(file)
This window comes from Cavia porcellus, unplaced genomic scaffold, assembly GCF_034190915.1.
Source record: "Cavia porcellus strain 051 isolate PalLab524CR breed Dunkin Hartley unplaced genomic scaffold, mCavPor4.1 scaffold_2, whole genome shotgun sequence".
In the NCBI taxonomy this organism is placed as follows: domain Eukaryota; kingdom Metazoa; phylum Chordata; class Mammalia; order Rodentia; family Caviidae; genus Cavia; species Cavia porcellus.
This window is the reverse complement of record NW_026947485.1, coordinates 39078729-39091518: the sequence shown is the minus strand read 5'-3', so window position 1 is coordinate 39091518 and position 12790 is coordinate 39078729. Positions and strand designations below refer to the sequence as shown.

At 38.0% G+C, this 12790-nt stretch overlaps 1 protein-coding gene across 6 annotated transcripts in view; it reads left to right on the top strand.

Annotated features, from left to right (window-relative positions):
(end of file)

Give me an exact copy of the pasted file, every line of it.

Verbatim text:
This window comes from Cavia porcellus, unplaced genomic scaffold, assembly GCF_034190915.1.
Source record: "Cavia porcellus strain 051 isolate PalLab524CR breed Dunkin Hartley unplaced genomic scaffold, mCavPor4.1 scaffold_2, whole genome shotgun sequence".
In the NCBI taxonomy this organism is placed as follows: domain Eukaryota; kingdom Metazoa; phylum Chordata; class Mammalia; order Rodentia; family Caviidae; genus Cavia; species Cavia porcellus.
This window is the reverse complement of record NW_026947485.1, coordinates 39078729-39091518: the sequence shown is the minus strand read 5'-3', so window position 1 is coordinate 39091518 and position 12790 is coordinate 39078729. Positions and strand designations below refer to the sequence as shown.

At 38.0% G+C, this 12790-nt stretch overlaps 1 protein-coding gene across 6 annotated transcripts in view; it reads left to right on the top strand.

Annotated features, from left to right (window-relative positions):